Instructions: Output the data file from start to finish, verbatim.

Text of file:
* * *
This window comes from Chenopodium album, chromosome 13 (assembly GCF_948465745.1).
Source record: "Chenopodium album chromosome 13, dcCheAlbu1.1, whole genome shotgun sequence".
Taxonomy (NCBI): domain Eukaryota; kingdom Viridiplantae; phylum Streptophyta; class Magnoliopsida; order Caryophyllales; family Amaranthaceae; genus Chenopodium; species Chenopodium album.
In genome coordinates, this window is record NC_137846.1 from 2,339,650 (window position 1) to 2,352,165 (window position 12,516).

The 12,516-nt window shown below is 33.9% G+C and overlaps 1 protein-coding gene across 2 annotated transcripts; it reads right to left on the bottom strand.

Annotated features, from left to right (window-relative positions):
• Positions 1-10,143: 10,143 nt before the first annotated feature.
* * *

This window comes from Chenopodium album, chromosome 13 (assembly GCF_948465745.1).
Source record: "Chenopodium album chromosome 13, dcCheAlbu1.1, whole genome shotgun sequence".
Taxonomy (NCBI): domain Eukaryota; kingdom Viridiplantae; phylum Streptophyta; class Magnoliopsida; order Caryophyllales; family Amaranthaceae; genus Chenopodium; species Chenopodium album.
In genome coordinates, this window is record NC_137846.1 from 2,339,650 (window position 1) to 2,352,165 (window position 12,516).

The 12,516-nt window shown below is 33.9% G+C and overlaps 1 protein-coding gene across 2 annotated transcripts; it reads right to left on the bottom strand.

Annotated features, from left to right (window-relative positions):
• Positions 1-10,143: 10,143 nt before the first annotated feature.